| || |
Planning for a Solar System
Although an “ideal” exposure increases the effectiveness of a solar electric power system, your home may still work for solar power without having such an “ideal” exposure. Seek advice from a professional solar designer or installer to ensure success.
Below are a few tips to consider. You should call at least 3 solar contractors or professionals to discuss your particular site and options for adding solar to your location prior to investing in a solar system.
- Orientation: The typical installation should have a southern-facing roof with little or no shade. East and west facing roofs also are good choices, but their yearly output is typically not as large when facing these directions.
- Roof Angle: Most roofs, from flat to 60-degrees can accommodate photovoltaic panels, but an ideal roof slope to optimize energy production from your system would be 20 to 30%. While a solar electric system will produce power at a wide variety of slopes and orientations, it is important to try to maximize your output in relation to the size of the system.
- Shading: Shading photovoltaic panels dramatically reduces their effectiveness, so make sure the exposure is free of trees, buildings or obstructions that could shade the panels or drop debris on them.
You can install a system large enough to offset up to 100% of your previous 12 month electric usage, as measured in kilowatt hours. Some customers choose to offset a portion of the energy, others choose to offset most or all of their energy; this is entirely up to you.
You can install more solar on an existing system if your home is still using energy from the electric utility. If you purchased a new home or have installed a small system and want to go larger you will be required to wait 12 months to determine your new energy use levels. The additional solar system must be designed to produce no more than 100% of last 12 months of energy used as billed by the utility. A permit and new interconnection is required for the addition.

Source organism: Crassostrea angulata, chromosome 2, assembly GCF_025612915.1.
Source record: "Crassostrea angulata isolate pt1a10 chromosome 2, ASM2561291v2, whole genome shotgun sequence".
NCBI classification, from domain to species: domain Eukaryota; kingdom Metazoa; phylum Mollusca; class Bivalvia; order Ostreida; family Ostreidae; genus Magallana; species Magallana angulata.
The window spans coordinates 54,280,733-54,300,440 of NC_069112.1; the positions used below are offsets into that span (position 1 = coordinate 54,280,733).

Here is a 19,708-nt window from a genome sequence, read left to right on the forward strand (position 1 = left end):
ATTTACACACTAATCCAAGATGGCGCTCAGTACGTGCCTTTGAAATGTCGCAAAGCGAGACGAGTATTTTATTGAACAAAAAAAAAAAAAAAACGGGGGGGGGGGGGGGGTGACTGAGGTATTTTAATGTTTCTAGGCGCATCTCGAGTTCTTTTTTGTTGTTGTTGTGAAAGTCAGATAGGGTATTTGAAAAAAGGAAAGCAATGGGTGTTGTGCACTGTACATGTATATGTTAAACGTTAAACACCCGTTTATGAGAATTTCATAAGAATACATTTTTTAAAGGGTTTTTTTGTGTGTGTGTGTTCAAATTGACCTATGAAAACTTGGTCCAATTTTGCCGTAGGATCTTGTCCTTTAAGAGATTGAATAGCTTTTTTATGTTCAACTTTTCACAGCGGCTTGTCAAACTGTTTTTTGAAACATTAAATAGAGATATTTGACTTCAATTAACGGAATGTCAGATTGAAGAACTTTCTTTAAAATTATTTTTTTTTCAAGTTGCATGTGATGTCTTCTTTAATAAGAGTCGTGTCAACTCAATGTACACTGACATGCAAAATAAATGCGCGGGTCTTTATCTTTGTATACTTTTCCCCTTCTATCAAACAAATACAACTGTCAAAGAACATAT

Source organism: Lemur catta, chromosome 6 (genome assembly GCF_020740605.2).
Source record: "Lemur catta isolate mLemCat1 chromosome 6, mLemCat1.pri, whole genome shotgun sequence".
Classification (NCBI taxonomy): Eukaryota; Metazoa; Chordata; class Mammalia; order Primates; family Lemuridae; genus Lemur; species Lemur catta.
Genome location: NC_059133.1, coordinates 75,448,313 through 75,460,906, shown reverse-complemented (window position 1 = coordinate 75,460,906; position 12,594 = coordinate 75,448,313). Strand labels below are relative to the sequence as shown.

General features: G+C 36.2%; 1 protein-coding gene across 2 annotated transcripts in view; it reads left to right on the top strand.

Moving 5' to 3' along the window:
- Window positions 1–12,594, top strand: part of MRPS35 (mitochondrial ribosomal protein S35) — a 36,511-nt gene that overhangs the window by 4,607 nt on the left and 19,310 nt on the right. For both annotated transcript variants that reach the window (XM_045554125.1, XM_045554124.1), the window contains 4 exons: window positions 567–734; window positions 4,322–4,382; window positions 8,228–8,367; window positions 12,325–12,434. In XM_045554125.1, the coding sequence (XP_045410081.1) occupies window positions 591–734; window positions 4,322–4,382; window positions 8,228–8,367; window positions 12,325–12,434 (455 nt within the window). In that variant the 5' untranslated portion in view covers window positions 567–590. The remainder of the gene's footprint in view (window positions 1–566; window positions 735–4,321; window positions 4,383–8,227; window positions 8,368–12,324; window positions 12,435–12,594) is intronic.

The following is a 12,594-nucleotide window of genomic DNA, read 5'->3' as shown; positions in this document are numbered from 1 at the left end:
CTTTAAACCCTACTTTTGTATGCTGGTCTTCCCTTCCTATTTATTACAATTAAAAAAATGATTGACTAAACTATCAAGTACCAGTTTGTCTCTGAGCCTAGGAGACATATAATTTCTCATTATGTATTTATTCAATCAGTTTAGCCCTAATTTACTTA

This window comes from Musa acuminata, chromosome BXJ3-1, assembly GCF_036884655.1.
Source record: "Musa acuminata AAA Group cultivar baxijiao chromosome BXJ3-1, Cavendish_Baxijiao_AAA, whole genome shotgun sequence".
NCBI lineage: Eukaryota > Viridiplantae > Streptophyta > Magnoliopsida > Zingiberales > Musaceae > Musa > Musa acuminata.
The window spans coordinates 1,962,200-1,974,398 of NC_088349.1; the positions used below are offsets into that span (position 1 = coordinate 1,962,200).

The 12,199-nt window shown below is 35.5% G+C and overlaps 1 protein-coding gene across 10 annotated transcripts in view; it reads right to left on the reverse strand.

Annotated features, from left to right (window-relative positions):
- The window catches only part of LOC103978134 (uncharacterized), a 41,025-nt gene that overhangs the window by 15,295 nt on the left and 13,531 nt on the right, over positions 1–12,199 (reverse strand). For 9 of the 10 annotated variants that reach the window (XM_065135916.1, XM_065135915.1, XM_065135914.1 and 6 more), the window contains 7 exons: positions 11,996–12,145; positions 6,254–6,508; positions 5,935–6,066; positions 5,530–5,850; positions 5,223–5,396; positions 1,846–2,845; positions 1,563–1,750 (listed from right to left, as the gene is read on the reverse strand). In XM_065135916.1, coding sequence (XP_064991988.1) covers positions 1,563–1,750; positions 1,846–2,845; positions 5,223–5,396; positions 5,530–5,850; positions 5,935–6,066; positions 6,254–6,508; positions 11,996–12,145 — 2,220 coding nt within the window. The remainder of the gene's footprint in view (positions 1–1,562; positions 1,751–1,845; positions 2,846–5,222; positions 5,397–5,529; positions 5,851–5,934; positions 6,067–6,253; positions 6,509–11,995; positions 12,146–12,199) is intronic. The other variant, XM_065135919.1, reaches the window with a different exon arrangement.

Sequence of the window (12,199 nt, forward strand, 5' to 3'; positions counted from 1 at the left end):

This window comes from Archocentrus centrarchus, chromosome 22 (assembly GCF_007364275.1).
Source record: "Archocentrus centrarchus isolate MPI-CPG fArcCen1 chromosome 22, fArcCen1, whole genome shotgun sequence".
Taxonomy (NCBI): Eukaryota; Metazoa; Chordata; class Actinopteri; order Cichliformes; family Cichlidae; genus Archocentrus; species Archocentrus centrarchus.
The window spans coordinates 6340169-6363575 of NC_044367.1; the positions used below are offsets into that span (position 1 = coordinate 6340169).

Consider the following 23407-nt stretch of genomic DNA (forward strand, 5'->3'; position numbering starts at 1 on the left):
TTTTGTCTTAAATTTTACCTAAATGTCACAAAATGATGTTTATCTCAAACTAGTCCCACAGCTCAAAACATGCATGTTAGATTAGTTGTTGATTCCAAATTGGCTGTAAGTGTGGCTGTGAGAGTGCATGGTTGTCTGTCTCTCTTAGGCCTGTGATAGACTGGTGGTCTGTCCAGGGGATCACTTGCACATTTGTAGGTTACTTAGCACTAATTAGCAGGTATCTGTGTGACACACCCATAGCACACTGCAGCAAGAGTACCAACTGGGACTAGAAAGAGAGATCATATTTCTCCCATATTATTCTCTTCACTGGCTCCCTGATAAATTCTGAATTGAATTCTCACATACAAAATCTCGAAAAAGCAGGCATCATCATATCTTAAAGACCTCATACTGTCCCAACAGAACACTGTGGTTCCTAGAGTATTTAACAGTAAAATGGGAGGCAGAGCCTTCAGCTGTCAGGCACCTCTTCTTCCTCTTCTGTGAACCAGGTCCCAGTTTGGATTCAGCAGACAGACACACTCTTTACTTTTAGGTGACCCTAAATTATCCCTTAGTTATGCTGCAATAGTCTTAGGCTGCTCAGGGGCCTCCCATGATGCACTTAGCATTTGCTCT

Yes, a City of Roseville building permit is required to install a solar system or to modify an existing system. The system must pass a final permit inspection performed by the building department and Roseville Electric before approval for interconnection is issued. For more information on permitting visit: www.roseville.ca.us/solar
Yes, an interconnection agreement is required with Roseville Electric. This is separate from the building permit. Failure to obtain one is a violation of the City of Roseville municipal code and may result in daily fines and/or the disconnection of your solar electric system from your electrical panel or complete disconnection of your electric service. To complete the application for interconnection visit: www.roseville.ca.us/solar
An interconnection Agreement is a legal document between the customer and Roseville Electric that gives permission to the customer to install a system to offset their energy use. The interconnect agreement addresses technical and practical aspects of connecting the solar generator to the grid. It is applied for prior to installing or modifying a solar electric system. And an approval to proceed is required prior to any work being done on the system. Final approval to interconnect is issued after the system has been installed, final documentation has been approved, the system has been inspected, and the customer has read and agreed to all of the terms and conditions of interconnection. To view the interconnection form and review all terms and conditions visit www.roseville.ca.us/solar
The federal tax credit is available to the actual owner of the system. For more information on the federal tax credit, please refer to the Go Solar California website
or consult a tax professional.